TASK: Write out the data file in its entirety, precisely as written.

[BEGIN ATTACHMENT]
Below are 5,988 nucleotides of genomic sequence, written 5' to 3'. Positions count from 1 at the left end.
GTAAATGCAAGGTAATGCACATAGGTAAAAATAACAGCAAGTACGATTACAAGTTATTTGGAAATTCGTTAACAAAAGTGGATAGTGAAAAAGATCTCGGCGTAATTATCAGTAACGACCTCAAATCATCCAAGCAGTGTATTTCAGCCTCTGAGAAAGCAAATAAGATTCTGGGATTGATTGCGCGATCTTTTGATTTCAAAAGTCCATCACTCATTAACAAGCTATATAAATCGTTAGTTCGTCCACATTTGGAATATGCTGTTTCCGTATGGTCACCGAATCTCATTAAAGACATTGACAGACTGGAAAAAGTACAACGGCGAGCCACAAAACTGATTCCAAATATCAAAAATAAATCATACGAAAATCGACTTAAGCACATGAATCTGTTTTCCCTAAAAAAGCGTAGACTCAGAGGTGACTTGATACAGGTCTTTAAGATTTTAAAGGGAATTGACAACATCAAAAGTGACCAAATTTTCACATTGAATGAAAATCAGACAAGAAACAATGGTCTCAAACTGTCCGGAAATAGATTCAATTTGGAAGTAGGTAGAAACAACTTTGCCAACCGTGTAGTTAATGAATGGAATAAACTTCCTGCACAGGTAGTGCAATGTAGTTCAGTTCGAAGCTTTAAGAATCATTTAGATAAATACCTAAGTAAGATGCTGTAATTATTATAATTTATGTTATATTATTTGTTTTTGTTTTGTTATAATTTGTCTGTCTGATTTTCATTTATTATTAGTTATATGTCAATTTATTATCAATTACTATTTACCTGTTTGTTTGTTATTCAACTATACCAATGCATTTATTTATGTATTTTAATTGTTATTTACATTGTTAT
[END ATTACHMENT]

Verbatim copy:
Below are 5,988 nucleotides of genomic sequence, written 5' to 3'. Positions count from 1 at the left end.
GTAAATGCAAGGTAATGCACATAGGTAAAAATAACAGCAAGTACGATTACAAGTTATTTGGAAATTCGTTAACAAAAGTGGATAGTGAAAAAGATCTCGGCGTAATTATCAGTAACGACCTCAAATCATCCAAGCAGTGTATTTCAGCCTCTGAGAAAGCAAATAAGATTCTGGGATTGATTGCGCGATCTTTTGATTTCAAAAGTCCATCACTCATTAACAAGCTATATAAATCGTTAGTTCGTCCACATTTGGAATATGCTGTTTCCGTATGGTCACCGAATCTCATTAAAGACATTGACAGACTGGAAAAAGTACAACGGCGAGCCACAAAACTGATTCCAAATATCAAAAATAAATCATACGAAAATCGACTTAAGCACATGAATCTGTTTTCCCTAAAAAAGCGTAGACTCAGAGGTGACTTGATACAGGTCTTTAAGATTTTAAAGGGAATTGACAACATCAAAAGTGACCAAATTTTCACATTGAATGAAAATCAGACAAGAAACAATGGTCTCAAACTGTCCGGAAATAGATTCAATTTGGAAGTAGGTAGAAACAACTTTGCCAACCGTGTAGTTAATGAATGGAATAAACTTCCTGCACAGGTAGTGCAATGTAGTTCAGTTCGAAGCTTTAAGAATCATTTAGATAAATACCTAAGTAAGATGCTGTAATTATTATAATTTATGTTATATTATTTGTTTTTGTTTTGTTATAATTTGTCTGTCTGATTTTCATTTATTATTAGTTATATGTCAATTTATTATCAATTACTATTTACCTGTTTGTTTGTTATTCAACTATACCAATGCATTTATTTATGTATTTTAATTGTTATTTACATTGTTAT